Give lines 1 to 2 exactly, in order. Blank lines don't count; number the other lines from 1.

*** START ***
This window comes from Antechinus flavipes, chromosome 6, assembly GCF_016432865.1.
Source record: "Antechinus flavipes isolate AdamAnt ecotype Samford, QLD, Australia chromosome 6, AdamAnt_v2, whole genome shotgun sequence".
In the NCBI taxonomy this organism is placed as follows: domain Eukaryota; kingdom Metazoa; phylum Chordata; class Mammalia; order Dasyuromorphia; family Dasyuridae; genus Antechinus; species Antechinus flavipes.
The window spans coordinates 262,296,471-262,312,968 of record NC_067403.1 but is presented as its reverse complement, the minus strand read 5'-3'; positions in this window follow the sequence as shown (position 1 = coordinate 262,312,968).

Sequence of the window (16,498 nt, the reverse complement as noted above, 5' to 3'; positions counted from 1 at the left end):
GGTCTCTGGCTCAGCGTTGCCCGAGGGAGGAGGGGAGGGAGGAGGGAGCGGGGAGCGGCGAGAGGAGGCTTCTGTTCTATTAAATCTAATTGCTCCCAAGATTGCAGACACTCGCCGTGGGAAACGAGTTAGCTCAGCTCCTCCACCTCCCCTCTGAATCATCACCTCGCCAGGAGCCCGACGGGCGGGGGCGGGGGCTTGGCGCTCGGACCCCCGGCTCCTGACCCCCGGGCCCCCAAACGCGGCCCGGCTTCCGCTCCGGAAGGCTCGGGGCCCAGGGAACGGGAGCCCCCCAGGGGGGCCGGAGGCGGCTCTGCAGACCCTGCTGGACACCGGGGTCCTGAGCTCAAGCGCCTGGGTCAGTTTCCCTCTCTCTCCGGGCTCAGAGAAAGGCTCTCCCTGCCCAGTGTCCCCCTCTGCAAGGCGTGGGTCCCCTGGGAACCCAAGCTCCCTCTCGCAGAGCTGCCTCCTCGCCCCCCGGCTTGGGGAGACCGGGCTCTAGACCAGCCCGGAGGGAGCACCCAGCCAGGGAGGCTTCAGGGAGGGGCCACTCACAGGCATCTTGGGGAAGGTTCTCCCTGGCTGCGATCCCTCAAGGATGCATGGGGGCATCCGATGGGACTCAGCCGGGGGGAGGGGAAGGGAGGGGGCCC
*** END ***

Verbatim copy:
This window comes from Antechinus flavipes, chromosome 6, assembly GCF_016432865.1.
Source record: "Antechinus flavipes isolate AdamAnt ecotype Samford, QLD, Australia chromosome 6, AdamAnt_v2, whole genome shotgun sequence".